DJ Charlie Chan Soprano

Charlie Chan Soprano has been synonymous with the culture of hip-hop in St. Louis since the late 1980s.Chan became connected to the DNA of the area’s hip-hop scene DJing mixtapes and house parties. Now he is known the world over as a turn-tableist and DJ for Run-DMC.  On Sunday, January 26 at the 62nd annual Grammy Awards, DJ Charlie Chan Soprano got to show the skill that makes him one of the world’s best DJs. Along with Rukus, Chan was there on the ones and twos with Run-DMC as they joined Aerosmith for a performance of their 1986 collaboration “Walk This Way.”  

“Run-DMC is our hip-hop version of The Beatles,” Chan told The American. “We got the call from Aerosmith to perform, and I was like, ‘Oh, [expletive], we doing the Grammy’s.’ I don’t take it for granted. It is definitely a blessing.”  

It was great night for hip-hop at the Grammys. Public Enemy, one of Chan’s favorite groups, was given a Lifetime Achievement Award. The unity of older and new generations came into fruition with the performance of Lil Nas X, and his namesake Nas. The recently slain Nipsey Hussle received a tribute and a Grammy Award for his performance with DJ Khaled and John Legend. 

Who knew tragedy was yet again at hand? The excitement of Grammy night for Chan and the whole world was shattered when it was announced that NBA legend Kobe Bryant and his 13- year-old daughter Gianna were among those killed in a helicopter crash that morning. The Grammys were being held at the Staples Center in Los Angeles, a place where Bryant played as a Laker. 

Chan and Rukus paid tribute with both albums spinning on the turntables, one purple and one gold, Lakers’ colors, and Chan held up Bryant’s jersey with his number 24 as they performed with Aerosmith.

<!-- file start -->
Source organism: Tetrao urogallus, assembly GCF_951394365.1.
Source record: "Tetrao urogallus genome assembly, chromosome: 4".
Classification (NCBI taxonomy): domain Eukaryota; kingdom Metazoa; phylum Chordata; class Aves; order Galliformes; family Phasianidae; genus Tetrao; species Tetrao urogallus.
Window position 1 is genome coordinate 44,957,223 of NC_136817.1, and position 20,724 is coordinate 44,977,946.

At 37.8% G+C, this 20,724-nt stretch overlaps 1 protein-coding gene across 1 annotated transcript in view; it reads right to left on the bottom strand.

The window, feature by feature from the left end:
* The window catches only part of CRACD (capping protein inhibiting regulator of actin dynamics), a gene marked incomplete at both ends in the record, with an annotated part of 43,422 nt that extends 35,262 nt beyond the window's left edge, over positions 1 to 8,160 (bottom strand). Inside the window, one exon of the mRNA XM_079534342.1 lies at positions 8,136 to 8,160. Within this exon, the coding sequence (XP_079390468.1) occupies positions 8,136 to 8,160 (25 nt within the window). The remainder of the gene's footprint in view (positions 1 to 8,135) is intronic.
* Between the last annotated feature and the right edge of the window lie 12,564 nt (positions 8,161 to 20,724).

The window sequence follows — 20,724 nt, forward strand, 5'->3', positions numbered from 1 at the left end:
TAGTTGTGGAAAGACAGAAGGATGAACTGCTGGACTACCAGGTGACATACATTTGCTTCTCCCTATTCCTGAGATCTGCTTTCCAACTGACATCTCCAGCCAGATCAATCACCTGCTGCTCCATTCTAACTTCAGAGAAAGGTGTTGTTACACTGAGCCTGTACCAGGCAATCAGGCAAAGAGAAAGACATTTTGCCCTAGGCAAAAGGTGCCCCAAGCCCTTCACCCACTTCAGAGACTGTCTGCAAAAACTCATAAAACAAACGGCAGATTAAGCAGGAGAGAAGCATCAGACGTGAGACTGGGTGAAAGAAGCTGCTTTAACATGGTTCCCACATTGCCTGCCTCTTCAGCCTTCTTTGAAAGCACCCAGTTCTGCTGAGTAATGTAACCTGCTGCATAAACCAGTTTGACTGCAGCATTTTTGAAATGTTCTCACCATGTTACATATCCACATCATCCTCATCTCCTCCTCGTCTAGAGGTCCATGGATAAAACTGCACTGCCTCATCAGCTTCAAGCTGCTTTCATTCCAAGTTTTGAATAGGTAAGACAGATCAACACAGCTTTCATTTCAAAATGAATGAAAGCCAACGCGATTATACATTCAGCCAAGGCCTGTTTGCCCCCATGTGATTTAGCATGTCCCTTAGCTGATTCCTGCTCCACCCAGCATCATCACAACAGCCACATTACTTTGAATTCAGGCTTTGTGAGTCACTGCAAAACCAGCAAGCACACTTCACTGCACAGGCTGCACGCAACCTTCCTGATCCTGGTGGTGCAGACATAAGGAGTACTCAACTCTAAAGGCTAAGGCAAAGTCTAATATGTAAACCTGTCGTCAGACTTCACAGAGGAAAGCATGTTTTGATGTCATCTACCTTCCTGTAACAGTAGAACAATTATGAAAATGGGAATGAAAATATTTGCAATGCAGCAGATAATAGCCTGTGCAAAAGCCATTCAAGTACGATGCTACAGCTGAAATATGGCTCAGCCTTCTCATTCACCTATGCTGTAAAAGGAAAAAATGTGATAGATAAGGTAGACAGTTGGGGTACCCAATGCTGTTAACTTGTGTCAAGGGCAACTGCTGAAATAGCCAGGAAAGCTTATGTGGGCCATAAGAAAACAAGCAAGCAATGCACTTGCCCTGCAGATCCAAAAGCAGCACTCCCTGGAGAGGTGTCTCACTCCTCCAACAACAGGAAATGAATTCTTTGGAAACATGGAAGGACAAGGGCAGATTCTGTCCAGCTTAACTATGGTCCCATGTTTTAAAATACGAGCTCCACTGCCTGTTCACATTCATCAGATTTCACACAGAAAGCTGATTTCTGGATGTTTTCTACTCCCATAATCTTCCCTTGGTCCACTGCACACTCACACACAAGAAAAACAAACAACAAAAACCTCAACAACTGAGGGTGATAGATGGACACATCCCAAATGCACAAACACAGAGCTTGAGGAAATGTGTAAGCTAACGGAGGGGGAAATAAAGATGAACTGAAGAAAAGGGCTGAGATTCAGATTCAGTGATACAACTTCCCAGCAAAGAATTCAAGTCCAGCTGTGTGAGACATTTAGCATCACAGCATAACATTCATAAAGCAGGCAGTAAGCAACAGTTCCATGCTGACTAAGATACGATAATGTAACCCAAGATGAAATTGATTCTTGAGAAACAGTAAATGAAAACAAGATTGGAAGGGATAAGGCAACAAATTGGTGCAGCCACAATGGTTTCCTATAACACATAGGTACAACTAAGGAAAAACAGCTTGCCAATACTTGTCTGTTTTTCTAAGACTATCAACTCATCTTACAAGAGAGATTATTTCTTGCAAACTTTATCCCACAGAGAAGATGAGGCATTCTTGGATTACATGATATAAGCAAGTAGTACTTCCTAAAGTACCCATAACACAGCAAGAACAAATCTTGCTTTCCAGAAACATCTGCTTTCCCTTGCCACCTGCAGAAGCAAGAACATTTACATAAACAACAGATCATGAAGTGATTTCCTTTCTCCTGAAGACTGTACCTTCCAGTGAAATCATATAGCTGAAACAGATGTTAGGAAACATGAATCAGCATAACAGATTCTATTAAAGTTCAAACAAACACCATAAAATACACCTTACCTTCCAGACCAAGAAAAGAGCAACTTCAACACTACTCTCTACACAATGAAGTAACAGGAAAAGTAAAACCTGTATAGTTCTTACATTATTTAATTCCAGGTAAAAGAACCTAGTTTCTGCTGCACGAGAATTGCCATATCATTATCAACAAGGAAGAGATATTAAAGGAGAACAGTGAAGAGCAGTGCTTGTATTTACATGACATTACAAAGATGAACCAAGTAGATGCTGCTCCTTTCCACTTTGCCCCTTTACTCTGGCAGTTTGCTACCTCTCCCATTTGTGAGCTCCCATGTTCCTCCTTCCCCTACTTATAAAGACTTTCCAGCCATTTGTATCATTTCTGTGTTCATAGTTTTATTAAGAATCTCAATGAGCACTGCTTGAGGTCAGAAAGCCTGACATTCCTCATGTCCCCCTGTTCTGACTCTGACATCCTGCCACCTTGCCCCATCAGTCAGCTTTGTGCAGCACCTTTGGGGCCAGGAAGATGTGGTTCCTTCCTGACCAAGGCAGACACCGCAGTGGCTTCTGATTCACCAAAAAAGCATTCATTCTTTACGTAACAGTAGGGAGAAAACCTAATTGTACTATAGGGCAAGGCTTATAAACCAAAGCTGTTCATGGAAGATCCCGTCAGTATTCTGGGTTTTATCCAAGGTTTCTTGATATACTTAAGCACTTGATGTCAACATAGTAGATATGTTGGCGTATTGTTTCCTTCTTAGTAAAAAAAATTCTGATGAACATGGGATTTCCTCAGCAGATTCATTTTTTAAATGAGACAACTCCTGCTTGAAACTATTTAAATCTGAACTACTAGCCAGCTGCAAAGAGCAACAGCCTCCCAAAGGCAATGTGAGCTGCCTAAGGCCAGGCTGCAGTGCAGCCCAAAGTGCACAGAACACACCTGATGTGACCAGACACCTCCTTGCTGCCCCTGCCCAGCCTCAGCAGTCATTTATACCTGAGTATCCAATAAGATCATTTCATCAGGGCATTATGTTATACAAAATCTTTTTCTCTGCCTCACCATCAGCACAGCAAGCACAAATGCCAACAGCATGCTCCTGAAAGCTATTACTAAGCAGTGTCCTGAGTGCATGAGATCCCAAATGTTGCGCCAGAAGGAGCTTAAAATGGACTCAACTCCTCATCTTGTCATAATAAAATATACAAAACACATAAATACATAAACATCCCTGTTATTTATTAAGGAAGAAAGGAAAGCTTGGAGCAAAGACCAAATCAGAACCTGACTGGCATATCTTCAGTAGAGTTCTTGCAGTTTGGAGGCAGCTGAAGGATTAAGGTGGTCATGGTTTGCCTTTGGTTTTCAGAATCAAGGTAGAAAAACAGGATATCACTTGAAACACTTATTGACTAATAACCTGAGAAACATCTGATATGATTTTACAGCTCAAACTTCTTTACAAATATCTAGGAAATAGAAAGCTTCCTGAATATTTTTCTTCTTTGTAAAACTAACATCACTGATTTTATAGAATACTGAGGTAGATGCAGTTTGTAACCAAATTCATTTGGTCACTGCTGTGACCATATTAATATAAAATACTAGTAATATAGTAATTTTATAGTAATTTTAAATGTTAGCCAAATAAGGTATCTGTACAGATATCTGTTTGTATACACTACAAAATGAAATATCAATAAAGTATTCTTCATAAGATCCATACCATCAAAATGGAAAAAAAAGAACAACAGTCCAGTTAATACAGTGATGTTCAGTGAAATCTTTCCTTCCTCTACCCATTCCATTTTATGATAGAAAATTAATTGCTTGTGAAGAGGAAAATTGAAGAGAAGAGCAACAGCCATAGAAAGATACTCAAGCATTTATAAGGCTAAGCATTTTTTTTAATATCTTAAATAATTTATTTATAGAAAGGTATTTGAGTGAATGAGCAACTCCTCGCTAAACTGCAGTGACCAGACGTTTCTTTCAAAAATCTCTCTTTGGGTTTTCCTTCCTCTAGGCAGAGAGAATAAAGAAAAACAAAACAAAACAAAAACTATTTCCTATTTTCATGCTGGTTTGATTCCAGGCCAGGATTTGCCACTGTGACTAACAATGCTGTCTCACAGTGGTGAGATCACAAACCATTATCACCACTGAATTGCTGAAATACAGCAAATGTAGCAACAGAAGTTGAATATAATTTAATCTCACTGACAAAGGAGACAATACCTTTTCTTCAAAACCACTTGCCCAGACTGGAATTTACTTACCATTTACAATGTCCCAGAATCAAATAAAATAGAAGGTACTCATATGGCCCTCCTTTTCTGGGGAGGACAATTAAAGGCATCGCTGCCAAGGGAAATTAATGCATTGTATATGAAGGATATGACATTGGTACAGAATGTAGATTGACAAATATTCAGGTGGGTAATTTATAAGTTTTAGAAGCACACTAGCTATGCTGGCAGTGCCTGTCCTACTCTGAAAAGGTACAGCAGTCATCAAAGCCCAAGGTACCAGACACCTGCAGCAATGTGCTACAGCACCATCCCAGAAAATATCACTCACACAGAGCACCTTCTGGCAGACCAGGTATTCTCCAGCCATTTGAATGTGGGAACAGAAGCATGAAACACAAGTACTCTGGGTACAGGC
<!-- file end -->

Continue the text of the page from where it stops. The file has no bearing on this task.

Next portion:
“We all lost Kobe Bryant,” Chan said. “This really hurts! Thank God we are all alive! Tell your people you love them. I love y’all.”

Jam Master Jay, Run-DMC’s original DJ, saw much in Chan, which prepared him for this moment. Tragedy haunts the story.

“I won a DJ battle the night Tupac Shakur was killed – September 13, 1996 – and the prize was to open up for Run-DMC,” Chan said. “So, I go and reclaim my prize, and Jam Master Jay was watching me the whole time. He approached me after the show and said he wanted me to DJ a party that he and Funk Master Flex were giving in Miami. He also allowed me to tour with Run-DMC, and later he introduced me to the So So Def, where I became Da Brat’s deejay.”

The culture suffered another great loss when Jason William Mizell, known to the world as Jam Master Jay, was murdered in October of 2002. Chan received the call from DMC to become his DJ and later to be a DJ for the group, when DMC and Run reunited in 2010.

“Run-DMC got back together at Jay-Z’s first Made in America Festival, and since then we have been back together,” said Chan.

The DJ is the foundation of hip-hop. It was a DJ, Kool Herc, who created hip-hop by mixing beat breaks of songs. The DJ continues to move the music forward.

“If you down with the culture, you’re going to look for stuff people don’t know about and try to introduce it to them while taking them on a musical journey,” Chan said. “To hear the same stuff over and over again, it gets boring. A lot of DJs today are not breaking new music and artists to the world. This is something that we have been known for and must continue.”

Chan said the DJ must introduce the world to the next Run-DMC or the next Tupac.

“Like the Da Baby – where were we as DJs at as he was trying to make it years ago, giving him a chance?” Chan said. “But now, since he is on all these platforms, we play him. We have to help open doors for the next person.”

When not DJing for Run-DMC, Chan can be found playing everything from More Bounce and Parliament to the City Girls and Cardi B.

“I was born to do this,” Chan said. “I am blessed. It’s like putting your pants on or breathing, it comes to me naturally.”

Jihad Hassan Muhammad is a contributing editor for Texas Metro News and Garland Journal, a staff writer for The Final Call, hip-hop historian and co-founder of Dynasty Hip-Hop Mentoring Program.

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